Mechanical engineering will see both supply and demand shocks lasting until Q1 2021 in the worst-case scenario, with catch-up effects not seen before Q2 2021. In the moderate scenario, the supply shock will be exacerbated by falling demand, but recovery will occur in Q4 2020. In the best-case scenario, the closure of Chinese factories only causes a minor shock, with lack of supply partly buffered by inventories; catch-up begins when the supply situation recovers in Q2 2020.
The logistics industry reacts sharply to any weakening in trade flows, making the industry particularly vulnerable to COVID-19. The worst-case Profound Recession scenario foresees a severe decline in demand, with recovery in line with overall economic growth not until H1 2021. The moderate scenario predicts prolonged production downtimes, leading to a lasting decline in demand for logistics services. The industry will also face increased risk from further lockdowns in major regions. In the best-case scenario, the biggest impact is seen in China, due to quarantine measures and the isolation of entire provinces.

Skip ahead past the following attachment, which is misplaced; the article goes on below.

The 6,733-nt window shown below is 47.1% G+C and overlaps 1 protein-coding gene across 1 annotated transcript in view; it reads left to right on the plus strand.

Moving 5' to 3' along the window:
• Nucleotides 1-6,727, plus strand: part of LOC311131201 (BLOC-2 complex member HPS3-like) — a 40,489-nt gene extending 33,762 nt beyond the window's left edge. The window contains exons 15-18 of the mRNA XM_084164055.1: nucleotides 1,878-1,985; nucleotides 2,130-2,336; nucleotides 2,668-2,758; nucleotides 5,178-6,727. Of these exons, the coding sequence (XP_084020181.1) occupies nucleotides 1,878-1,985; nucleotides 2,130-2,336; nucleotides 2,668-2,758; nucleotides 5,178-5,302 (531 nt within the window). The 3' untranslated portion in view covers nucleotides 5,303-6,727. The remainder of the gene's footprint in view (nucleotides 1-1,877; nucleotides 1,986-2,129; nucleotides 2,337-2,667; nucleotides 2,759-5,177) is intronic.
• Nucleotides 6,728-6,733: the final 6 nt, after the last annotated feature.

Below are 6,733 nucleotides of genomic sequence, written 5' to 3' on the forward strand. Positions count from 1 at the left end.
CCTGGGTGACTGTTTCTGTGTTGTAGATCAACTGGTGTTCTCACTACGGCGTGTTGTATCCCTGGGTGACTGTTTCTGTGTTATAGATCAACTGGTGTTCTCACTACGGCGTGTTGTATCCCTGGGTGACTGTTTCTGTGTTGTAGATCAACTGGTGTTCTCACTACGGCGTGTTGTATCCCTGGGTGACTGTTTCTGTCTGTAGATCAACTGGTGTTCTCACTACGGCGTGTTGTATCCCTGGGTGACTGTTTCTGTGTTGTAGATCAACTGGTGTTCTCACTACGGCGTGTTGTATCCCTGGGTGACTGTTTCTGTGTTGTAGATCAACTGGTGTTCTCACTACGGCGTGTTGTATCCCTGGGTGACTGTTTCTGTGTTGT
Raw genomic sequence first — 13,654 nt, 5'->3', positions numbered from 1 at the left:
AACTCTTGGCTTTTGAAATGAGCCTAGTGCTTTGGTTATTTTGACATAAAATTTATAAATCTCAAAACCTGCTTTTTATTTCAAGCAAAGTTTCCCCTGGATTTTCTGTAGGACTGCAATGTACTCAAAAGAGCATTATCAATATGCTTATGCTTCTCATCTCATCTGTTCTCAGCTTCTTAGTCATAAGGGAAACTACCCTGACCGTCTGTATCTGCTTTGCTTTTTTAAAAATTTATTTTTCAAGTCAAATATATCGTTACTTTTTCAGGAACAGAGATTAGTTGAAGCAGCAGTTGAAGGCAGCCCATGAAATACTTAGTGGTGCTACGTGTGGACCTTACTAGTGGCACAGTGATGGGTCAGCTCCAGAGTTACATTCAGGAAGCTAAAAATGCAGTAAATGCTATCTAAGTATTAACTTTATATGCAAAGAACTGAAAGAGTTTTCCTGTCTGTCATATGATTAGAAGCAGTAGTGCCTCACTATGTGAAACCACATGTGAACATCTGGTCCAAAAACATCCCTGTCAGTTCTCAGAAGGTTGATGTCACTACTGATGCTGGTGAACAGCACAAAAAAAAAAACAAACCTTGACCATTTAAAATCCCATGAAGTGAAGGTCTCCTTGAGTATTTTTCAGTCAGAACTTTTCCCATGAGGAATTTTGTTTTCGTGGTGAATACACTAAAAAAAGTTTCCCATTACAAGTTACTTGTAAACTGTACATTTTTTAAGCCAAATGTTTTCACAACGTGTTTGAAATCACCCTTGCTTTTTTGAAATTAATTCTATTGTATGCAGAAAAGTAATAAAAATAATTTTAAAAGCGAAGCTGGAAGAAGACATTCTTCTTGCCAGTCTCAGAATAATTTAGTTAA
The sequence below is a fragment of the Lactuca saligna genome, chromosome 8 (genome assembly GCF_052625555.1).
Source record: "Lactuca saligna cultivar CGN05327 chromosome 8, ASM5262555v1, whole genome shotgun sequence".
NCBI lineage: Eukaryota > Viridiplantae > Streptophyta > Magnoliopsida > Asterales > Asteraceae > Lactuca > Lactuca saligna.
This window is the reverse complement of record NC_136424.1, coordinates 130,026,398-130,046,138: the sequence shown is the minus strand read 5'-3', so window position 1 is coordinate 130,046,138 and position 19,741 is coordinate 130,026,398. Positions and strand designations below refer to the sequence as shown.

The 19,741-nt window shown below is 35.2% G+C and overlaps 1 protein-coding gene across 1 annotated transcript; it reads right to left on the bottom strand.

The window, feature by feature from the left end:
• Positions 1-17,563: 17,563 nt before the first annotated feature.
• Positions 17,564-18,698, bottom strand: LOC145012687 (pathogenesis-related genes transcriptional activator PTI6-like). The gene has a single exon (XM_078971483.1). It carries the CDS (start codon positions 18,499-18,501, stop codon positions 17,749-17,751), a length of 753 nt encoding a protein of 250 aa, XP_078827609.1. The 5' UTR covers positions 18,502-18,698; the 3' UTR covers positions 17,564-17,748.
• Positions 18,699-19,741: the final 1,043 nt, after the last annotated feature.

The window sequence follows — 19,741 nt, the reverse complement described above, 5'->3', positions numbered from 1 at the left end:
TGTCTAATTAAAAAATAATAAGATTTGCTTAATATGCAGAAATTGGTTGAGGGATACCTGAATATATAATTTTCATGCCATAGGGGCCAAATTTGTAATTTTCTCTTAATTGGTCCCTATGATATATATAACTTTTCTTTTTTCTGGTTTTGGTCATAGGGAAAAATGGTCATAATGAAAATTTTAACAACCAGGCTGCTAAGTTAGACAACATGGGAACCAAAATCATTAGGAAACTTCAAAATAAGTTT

Finally, the pharmaceutical industry will see increased stress on supply chains, but steady demand should ensure further growth. At worst, growth rates will be low, in line with the weak global economy, as non-essential purchases are delayed. In the moderate scenario, growth will slow due to supply shocks but demand will be steady. In the event of a fast recovery, a brief delay in production will be bridged by inventories, followed by a quick ramp-up in production as early as Q2 2020. In this optimistic scenario, the impact in Europe and the United States will be minor.
Roland Berger is monitoring the impact of the spread of COVID-19 on a daily basis. For our latest updates and a detailed assessment of the impact on your region or industry, please contact email@example.com .